Very Large Telescope Produces New, Stunningly Sharp Pictures Of Planet Neptune


One of the challenges of shooting photography of distant planets from a point on planet Earth is the atmospheric interference that produces a distortion of light, a hurdle that has largely been cleared recently thanks to advancements in technology, according to The Very Large Telescope, an installation located in Cerro Paranal, Chile, by the European Southern Observatory project, has recently been upgraded with so-called “adaptive optics” technology that allows for a much sharper image capture than previously possible without breaking through the atmosphere.

New pictures released by the European Southern Observatory utilizing the adaptive optics process have rendered a photograph of distant planet Neptune in greater detail than even that achieved by the Hubble Space Telescope built expressly for the purpose of evading such atmospheric distortions. Brighter, sharper, and with less blurring, the image produced recently by the Very Large Telescope has rendered the old imagery from a superior vantage point nearly obsolete.

The Very Large Telescope operates based on an array of four telescopes coinciding with 27-foot mirrors, according to Gizmodo. The installation released the first results of observations made using laser tomography, the new adaptive optics mode on its GALASCI unit, which works in tandem alongside a spectrograph tool called MUSE mounted to one of the telescopes.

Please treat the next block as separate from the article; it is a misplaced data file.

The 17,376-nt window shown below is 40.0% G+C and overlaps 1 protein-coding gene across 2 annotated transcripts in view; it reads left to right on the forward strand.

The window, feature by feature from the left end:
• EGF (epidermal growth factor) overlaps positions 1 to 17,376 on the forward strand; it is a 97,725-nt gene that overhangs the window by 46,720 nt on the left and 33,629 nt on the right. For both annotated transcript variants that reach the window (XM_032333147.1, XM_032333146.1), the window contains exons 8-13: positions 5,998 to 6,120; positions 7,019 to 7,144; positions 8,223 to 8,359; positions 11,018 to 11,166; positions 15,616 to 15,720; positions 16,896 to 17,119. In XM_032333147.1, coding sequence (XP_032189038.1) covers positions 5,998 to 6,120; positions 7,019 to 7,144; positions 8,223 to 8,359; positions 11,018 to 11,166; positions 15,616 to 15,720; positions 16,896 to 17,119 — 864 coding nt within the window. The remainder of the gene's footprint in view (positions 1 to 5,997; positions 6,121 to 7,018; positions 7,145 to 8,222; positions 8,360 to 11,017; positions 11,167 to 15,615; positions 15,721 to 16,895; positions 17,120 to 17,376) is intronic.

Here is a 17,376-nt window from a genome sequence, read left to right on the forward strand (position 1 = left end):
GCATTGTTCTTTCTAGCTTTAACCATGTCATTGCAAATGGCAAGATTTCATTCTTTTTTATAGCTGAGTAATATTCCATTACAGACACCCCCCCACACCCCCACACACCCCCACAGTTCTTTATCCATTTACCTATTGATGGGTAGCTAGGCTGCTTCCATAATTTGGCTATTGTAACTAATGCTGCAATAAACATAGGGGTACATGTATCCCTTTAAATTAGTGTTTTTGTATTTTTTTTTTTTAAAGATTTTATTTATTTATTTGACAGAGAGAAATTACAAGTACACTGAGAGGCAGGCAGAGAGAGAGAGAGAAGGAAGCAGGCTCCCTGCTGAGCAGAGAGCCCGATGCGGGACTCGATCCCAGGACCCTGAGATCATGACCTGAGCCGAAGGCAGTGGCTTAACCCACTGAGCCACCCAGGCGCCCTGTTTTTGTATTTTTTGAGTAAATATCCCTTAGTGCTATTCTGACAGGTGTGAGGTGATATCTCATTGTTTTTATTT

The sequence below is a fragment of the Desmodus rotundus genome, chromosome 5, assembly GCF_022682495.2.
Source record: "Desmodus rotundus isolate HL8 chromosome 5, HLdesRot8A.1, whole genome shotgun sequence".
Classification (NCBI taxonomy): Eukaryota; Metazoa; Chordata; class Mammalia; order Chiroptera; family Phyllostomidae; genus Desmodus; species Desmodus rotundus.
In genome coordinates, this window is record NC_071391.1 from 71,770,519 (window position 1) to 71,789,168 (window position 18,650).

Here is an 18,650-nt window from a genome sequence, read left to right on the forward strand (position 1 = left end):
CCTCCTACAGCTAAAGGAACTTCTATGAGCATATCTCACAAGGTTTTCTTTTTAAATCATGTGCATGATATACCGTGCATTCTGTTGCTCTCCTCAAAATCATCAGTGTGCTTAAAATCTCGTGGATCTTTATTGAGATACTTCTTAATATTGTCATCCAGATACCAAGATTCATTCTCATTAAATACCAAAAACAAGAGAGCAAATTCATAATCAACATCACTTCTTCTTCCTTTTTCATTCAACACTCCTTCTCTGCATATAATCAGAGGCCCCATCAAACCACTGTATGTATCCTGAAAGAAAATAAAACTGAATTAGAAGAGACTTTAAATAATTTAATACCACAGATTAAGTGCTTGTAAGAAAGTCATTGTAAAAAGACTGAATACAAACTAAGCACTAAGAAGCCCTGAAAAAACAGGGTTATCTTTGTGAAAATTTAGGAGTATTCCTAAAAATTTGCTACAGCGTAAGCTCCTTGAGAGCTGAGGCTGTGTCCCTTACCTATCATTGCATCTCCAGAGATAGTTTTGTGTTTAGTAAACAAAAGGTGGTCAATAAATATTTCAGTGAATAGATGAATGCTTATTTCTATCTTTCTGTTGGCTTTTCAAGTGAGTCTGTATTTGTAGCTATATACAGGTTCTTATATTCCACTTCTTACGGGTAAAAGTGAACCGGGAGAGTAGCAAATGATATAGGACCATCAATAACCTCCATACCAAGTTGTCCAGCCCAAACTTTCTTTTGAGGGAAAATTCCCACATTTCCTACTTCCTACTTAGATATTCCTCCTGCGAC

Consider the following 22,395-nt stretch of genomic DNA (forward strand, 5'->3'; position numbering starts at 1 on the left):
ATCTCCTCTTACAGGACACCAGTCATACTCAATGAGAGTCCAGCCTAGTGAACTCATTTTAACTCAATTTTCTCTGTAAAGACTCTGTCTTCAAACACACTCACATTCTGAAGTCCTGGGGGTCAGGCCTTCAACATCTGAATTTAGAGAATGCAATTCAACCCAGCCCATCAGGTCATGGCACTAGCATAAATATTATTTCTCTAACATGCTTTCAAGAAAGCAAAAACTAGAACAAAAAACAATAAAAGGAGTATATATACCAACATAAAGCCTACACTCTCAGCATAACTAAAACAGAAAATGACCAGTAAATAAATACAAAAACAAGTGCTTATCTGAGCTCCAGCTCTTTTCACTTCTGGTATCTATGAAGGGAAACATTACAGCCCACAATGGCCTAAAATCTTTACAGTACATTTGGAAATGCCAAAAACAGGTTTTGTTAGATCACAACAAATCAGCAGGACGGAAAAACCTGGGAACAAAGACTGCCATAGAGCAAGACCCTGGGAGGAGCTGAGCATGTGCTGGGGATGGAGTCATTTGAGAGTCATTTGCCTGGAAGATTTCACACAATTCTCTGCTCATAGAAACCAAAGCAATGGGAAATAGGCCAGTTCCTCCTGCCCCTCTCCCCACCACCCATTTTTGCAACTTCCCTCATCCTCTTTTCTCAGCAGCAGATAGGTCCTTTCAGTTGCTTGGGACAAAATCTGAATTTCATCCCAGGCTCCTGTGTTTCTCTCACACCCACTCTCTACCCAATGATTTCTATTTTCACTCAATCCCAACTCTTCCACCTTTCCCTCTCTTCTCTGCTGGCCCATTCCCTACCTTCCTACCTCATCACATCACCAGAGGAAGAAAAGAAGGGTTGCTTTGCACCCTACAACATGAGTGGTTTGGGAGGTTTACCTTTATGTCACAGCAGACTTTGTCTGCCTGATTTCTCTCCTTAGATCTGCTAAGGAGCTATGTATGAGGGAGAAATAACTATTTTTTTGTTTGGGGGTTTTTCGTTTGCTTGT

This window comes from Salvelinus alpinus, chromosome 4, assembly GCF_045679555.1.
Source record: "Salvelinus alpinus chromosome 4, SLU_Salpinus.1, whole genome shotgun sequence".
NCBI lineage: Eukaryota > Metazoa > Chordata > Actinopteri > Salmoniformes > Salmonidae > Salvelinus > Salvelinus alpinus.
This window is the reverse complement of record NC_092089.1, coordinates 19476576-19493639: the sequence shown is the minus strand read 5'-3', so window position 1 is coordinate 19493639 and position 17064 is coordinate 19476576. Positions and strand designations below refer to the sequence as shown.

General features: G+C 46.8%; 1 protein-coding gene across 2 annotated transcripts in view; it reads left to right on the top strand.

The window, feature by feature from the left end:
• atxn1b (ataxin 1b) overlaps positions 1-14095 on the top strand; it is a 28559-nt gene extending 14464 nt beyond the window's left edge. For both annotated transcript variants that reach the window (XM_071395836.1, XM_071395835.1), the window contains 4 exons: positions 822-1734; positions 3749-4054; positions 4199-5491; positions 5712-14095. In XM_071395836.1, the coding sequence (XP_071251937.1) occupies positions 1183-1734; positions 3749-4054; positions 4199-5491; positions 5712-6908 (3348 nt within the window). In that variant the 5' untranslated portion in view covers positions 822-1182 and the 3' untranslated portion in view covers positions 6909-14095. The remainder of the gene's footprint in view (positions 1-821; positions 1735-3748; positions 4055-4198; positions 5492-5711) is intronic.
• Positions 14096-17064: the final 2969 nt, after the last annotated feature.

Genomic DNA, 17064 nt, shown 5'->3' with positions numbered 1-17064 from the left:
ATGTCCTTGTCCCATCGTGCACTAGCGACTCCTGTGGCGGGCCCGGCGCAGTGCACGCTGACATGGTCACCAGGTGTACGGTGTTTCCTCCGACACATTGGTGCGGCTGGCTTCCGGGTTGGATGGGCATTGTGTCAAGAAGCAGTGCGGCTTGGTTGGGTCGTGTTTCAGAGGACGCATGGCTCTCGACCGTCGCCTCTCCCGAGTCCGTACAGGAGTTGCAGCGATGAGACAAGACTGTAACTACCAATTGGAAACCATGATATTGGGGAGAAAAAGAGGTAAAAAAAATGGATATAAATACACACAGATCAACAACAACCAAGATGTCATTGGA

The new GALASCI system utilizes four 12-inch-wide lasers in a set constellation as “guide stars” to calibrate the photographic tracking, no longer needing to track proximate stars to target heavenly bodies desired for image capture. The lasers thrust forth in a lance of bright orange light, visually arresting and captivating to behold.

Without the adaptive optics tech, photos taken of Neptune even by the Very Large Telescope remain extremely blurry and indistinct, with zero detail or form. The new imagery shows a great amount of color differentiation, proper form and line, and even some atmospheric detail.

The European Southern Observatory released a public statement revealing a great deal of excitement behind the successful test and the future repercussions that such technological development could have in the study of solar bodies.

“It will enable astronomers to study in unprecedented detail fascinating objects such as supermassive black holes at the centers of distant galaxies, jets from young stars, globular clusters, supernovae, planets and their satellites in the solar system and much more.”

Featured image credit: NASAAP Images

While the best photograph we have of the blue giant Neptune currently remains the 1989 images captured by the Voyager 2 spacecraft from a distance of just 4.4 million miles – as compared with the approximately 2.7 billion miles between Earth and Neptune – during its pass nearly 30 years ago, it remains extremely encouraging for the future of modern astronomy to see such progress in defeating the technical challenges of earthbound astral observation.

Space may remain the final frontier, but scientists remained determined in thrusting back the proverbial curtain of the cosmos and pressing forward into the dark unknown, revealing more of the beauty and the mystery that is the infinite beyond.